Fermanagh players' approach convinced me to take role - Gallagher
New Fermanagh manager Rory Gallagher has described how an approach from the players was enough to convince him to succeed Pete McGrath.
Fermanagh ended the season on a low note, being beaten by Monaghan and Armagh in the championship by double figures.
Worse was to come when, in a show of player power, McGrath learned his position was untenable as a significant number of players would not turn out for him in 2018, having already been re-appointed.
While this was going down, Gallagher had brought to an end his seven-year involvement with Donegal county teams, the highlight of which was the All-Ireland title of 2012 as he assisted then-manager Jim McGuinness.
"I made my decision on Donegal and I was looking forward to a bit of downtime and I had no real plan," Gallagher says now.
"A couple of things came in and I was going on holiday. Fermanagh had touched base and I had a think about it while I was away on holidays. Then I just met up with the committee and that was it really."
The move seemed unlikely as he ended his attachment to Donegal but as he explains: "I decided, being from Fermanagh it would be something I would do once in my life so maybe now is the time to do it."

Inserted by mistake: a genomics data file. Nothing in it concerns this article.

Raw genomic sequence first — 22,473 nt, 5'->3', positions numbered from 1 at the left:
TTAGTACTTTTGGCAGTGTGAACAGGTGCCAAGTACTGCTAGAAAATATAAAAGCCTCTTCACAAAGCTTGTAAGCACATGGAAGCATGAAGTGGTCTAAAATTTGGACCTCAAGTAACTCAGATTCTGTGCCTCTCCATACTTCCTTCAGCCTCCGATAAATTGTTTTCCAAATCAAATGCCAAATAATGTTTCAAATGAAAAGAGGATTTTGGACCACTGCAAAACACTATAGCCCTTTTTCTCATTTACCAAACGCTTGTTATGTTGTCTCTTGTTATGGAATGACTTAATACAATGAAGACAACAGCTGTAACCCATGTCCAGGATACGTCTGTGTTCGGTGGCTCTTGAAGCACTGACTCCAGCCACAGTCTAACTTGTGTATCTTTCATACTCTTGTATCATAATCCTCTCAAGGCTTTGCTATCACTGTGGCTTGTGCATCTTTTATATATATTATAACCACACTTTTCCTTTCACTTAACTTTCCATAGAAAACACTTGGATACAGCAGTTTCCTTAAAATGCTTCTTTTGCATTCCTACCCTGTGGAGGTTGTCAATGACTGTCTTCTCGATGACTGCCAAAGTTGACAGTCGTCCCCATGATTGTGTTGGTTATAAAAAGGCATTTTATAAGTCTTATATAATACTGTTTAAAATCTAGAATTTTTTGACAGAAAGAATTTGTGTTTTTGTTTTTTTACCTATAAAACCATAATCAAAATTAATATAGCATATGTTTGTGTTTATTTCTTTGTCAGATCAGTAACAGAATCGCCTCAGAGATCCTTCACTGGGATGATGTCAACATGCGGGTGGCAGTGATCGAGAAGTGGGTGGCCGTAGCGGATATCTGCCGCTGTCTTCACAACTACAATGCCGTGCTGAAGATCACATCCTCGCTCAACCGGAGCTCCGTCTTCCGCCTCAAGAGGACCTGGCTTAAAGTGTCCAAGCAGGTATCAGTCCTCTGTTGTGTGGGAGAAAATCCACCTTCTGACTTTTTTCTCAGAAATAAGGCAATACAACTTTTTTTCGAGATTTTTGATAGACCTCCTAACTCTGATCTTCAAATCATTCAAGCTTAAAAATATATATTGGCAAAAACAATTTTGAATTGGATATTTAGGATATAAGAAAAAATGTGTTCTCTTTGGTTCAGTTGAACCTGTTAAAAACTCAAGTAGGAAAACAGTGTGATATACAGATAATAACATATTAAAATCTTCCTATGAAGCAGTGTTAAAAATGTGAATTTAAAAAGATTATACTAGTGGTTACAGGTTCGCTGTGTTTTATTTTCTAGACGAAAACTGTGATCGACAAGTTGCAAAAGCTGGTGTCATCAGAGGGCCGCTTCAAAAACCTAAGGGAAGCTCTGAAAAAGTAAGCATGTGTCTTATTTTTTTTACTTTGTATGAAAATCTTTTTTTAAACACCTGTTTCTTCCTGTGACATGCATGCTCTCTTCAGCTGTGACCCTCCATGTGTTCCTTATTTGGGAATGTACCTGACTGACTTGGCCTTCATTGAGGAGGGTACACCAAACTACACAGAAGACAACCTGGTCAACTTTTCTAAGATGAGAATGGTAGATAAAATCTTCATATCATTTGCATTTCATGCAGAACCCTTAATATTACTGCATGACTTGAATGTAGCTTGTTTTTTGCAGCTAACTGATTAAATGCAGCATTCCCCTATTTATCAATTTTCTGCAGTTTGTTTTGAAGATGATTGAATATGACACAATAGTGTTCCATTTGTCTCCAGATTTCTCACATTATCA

Having suffered relegation to Division Three of the league and two heavy championship defeats in 2017, the job may seem less than tempting, but Gallagher, who played seven seasons for the Erne County, having made his debut as a 16-year-old in the National League in 1996, believes the talent is there, even allowing for a freakish rate of player turnover in such a small county.
The Belleek native observes: "I would have to say, having studied Fermanagh prior to 2016 with Donegal it was likely we would meet them and we did beat them. But I thought Fermanagh were operating at a high enough level and then watching their game against Mayo.
"Things didn't go as they would have liked in 2017 but either way, they feel there is more in them and when players are saying that, I see that as a challenge now for myself and the management team.
"People say, 'do you set targets?' And no, you set targets to improve. You obviously want to improve each player and want to improve the group collectively and see where that will take you."
Already, Gallagher has made an impression, naming an eye-catching back-room team including former Tyrone All-Ireland winner Ryan McMenamin along with his brother Ronan and former team-mate Shane McCabe.
The quartet is probably the freshest inter-county management team in Ireland with none of them in their forties yet.
For now, Gallagher is not indulging talk of targets and what would represent progress, but points out, "in the last seven years, Fermanagh have only won Ulster championship matches against Antrim and that's something we need to achieve - to become more competitive.
"From now to the start of the National League, I want to make sure we prepare better than anybody else in the country."
He continues: "We as a group need to knuckle down, work very hard, train smart and arrive at the start of the league. Then we will push on to arrive at the start of the championship.
"For any player in the panel, commit to it, improve, and after that I will have a better idea of where we are at."